Felix: I am still wondering how a third party certification helps my products when, under the guise of not being a consulting activity, the process of certification offers no concrete help. It offers criticism but no definite solution. If the solution is left up to you

    Ogunranti: Some organisations won't do business with you unless they are sure you are safety compliant in food.

    Felix: I agree. It is a shame to see this kind of blindness that has overtaken the those organizations. Any organization that bases its confidence about the safety compliant status of its supplier on the results of a snapshot audit, needs to re-examine the realities a bit more closely.
    . . . /continued . . .

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  4. Ogunranti: Now to the main reason, if you do all it takes to put your product in order, have great team, avoid contamination and ensure proper control points, you still need a neutral party to ascertain your efforts are effective.

    Felix: No! I do not need a neutral party. I need the actual output product evaluation results to ascertain the effectiveness of the efforts being made to ensure the safety and quality of the products offered for sale. You actually left out the usually common argument that “it is always good to have a different set of yes looking at things” In response I would say: The internal team already has many different sets of eyes that know more intimately the weak points to check. An outside neutral party can only come with a generalized and theoretical knowledge that may not be relevant to the immediate experiences of the operation at the time. The knowledge that the neutral party brings should already be what the team already has. Otherwise, how does the team know if the operation is ready for the neutral assessment? On the other hand, if the team does not know whether or not the operation is ready, should this team be running the operation?

    Ogunranti: You cannot implement your own plans and still be the one to ascertain it's effectiveness.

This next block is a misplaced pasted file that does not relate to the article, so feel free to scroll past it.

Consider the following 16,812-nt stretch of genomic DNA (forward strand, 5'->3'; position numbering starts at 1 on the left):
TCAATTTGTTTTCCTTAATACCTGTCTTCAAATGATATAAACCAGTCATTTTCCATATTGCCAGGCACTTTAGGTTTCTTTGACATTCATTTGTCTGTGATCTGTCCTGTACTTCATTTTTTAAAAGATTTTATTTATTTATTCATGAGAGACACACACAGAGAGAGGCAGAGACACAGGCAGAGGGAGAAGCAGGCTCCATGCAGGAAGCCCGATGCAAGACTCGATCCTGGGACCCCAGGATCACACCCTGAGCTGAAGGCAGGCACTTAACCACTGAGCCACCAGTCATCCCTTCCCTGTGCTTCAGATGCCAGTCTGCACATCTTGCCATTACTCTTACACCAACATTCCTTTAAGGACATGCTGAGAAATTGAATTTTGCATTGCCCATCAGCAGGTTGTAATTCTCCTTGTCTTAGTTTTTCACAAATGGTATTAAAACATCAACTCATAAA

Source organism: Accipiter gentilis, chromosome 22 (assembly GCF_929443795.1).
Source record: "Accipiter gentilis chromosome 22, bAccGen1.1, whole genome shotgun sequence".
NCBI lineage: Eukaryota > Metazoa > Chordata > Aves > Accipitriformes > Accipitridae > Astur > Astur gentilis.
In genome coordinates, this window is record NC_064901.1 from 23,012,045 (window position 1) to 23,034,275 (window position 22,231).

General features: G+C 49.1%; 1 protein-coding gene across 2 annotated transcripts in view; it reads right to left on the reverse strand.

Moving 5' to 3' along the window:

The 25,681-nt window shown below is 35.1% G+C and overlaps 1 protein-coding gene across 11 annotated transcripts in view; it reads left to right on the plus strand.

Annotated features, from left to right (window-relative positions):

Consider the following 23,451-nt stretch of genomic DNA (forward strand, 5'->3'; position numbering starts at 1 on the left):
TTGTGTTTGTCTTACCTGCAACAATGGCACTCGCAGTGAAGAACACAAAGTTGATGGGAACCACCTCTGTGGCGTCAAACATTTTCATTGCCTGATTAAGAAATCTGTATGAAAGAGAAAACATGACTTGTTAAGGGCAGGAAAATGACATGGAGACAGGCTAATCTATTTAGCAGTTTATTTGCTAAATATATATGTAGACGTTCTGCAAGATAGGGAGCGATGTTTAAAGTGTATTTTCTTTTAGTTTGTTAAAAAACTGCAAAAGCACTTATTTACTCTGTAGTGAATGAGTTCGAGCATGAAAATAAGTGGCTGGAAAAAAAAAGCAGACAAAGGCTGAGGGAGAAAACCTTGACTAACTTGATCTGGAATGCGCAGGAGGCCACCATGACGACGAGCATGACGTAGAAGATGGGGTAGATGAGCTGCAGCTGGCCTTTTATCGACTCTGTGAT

Felix: I very much hope (for the sake of my safety and satisfaction) that the producers of the food products that I buy are ascertaining the effectiveness of their own food safety and quality control measures and plans before they ship their products into the market. I would certainly do this if I was selling a food product. In fact, I would ignore the 3rd party certification audit results and ascertain the effectiveness of my own failure mitigation plans daily as it were.

    Ogunranti: You cannot be your own judge.

    Felix: . . . but you are your own judge every day that the auditor is not at your premises. You are making judgment calls every day as to whether you will or will not ship products depending on your assessment (audit if you wish) of the safety and quality performance of the products. This is where the judgment calls really matter. Few third party audits/auditors actually sample the product outputs, assess them against the established specifications and judge them fit or unfit for sale. In other words many (if not all current) third party audits and the subsequent certification do not assess the actual outcomes. So what exactly are they judging that is of immediate significance to the outcome?

    Ogunranti: . . . third party certifications help a lot

    Felix: Are you able to quantify the “a lot”? Those offering these certifications have yet to publish any quantifiable data that categorically show how much food safety and quality problems were encountered before certification and how much reduction in such problems have been seen after the certifications. The statistics that they often share about how many operations have enlisted and how many certificates have been issued and in how many countries are useless in terms of the intended goal. The ultimate goal of the certification process which is to reduce food safety and quality related problems are not reflected in those statistics.